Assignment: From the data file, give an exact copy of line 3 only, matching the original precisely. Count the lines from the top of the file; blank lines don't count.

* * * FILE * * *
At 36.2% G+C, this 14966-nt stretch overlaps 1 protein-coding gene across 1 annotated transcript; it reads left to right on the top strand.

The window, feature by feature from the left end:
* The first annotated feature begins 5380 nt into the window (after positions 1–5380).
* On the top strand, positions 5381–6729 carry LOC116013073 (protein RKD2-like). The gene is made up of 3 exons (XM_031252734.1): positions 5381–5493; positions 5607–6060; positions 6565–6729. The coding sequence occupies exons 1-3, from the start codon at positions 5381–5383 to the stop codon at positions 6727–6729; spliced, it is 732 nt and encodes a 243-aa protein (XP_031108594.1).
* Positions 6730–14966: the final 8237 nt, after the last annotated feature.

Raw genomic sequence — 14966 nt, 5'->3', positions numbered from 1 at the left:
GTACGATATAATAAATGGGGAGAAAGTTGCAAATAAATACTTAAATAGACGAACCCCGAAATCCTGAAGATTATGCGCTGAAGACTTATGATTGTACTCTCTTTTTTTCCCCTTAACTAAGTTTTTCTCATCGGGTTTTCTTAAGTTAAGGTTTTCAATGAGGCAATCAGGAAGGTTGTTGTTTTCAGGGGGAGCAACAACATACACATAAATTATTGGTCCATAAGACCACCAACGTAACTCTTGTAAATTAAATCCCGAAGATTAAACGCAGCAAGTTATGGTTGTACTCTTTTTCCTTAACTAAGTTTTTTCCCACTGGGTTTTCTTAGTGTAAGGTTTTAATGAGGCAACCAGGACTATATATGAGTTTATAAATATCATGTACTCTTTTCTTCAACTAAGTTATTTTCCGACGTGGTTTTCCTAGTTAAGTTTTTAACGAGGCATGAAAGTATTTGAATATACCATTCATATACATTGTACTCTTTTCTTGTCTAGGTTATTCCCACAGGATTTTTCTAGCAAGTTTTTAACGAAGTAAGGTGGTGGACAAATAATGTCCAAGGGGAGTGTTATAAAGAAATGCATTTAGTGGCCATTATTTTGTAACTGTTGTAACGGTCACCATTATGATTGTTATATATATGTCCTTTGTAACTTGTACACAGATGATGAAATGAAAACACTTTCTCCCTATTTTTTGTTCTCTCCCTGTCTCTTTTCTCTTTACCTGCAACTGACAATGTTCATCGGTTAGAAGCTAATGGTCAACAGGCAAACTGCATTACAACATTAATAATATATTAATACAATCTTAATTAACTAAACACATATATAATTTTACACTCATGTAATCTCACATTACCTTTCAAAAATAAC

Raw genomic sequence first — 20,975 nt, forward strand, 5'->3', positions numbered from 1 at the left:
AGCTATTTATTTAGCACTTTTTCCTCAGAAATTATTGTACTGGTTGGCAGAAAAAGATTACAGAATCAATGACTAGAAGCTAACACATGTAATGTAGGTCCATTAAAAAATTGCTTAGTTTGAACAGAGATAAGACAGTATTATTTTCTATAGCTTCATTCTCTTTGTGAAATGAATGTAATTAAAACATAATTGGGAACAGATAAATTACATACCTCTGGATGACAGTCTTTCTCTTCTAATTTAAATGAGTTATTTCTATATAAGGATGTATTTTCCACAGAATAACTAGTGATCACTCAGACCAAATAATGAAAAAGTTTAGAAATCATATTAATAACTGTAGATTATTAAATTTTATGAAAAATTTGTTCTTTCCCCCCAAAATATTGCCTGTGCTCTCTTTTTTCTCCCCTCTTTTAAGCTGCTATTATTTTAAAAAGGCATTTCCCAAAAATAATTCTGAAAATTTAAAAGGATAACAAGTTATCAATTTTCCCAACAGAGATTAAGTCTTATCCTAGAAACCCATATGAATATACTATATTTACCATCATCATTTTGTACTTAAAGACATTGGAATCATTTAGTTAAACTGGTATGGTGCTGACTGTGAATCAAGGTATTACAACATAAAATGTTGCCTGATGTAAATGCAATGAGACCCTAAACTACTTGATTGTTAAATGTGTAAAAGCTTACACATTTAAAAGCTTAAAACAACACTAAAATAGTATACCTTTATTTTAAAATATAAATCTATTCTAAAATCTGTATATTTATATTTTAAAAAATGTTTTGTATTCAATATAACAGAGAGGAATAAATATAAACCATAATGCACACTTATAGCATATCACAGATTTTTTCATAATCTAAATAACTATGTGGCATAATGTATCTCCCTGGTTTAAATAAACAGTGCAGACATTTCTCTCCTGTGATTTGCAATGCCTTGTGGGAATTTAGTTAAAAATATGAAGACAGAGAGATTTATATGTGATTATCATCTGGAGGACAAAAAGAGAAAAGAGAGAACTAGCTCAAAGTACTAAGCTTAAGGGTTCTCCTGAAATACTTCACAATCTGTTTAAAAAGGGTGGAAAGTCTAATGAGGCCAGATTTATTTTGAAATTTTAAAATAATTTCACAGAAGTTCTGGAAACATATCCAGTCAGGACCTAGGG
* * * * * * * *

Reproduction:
* The first annotated feature begins 5380 nt into the window (after positions 1–5380).